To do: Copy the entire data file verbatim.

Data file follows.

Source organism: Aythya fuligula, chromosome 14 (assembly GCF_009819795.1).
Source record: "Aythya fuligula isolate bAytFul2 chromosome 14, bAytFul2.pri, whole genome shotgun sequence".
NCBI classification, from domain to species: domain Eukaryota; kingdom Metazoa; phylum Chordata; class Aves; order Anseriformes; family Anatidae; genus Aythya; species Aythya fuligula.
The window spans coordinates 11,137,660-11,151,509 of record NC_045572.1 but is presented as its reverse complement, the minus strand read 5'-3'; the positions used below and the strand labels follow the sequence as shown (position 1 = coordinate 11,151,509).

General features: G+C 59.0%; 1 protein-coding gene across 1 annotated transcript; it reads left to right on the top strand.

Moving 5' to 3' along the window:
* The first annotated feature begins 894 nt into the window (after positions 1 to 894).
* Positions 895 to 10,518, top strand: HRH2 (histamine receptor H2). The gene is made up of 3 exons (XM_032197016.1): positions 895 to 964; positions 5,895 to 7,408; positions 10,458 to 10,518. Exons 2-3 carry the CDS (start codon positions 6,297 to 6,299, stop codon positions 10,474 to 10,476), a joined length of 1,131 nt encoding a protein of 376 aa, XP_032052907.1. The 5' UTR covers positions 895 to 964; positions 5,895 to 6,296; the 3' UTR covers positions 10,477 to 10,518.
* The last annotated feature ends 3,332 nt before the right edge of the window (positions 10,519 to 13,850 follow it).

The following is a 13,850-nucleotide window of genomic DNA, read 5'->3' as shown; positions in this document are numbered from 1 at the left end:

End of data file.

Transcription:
Source organism: Aythya fuligula, chromosome 14 (assembly GCF_009819795.1).
Source record: "Aythya fuligula isolate bAytFul2 chromosome 14, bAytFul2.pri, whole genome shotgun sequence".
NCBI classification, from domain to species: domain Eukaryota; kingdom Metazoa; phylum Chordata; class Aves; order Anseriformes; family Anatidae; genus Aythya; species Aythya fuligula.
The window spans coordinates 11,137,660-11,151,509 of record NC_045572.1 but is presented as its reverse complement, the minus strand read 5'-3'; the positions used below and the strand labels follow the sequence as shown (position 1 = coordinate 11,151,509).

General features: G+C 59.0%; 1 protein-coding gene across 1 annotated transcript; it reads left to right on the top strand.

Moving 5' to 3' along the window:
* The first annotated feature begins 894 nt into the window (after positions 1 to 894).
* Positions 895 to 10,518, top strand: HRH2 (histamine receptor H2). The gene is made up of 3 exons (XM_032197016.1): positions 895 to 964; positions 5,895 to 7,408; positions 10,458 to 10,518. Exons 2-3 carry the CDS (start codon positions 6,297 to 6,299, stop codon positions 10,474 to 10,476), a joined length of 1,131 nt encoding a protein of 376 aa, XP_032052907.1. The 5' UTR covers positions 895 to 964; positions 5,895 to 6,296; the 3' UTR covers positions 10,477 to 10,518.
* The last annotated feature ends 3,332 nt before the right edge of the window (positions 10,519 to 13,850 follow it).

The following is a 13,850-nucleotide window of genomic DNA, read 5'->3' as shown; positions in this document are numbered from 1 at the left end: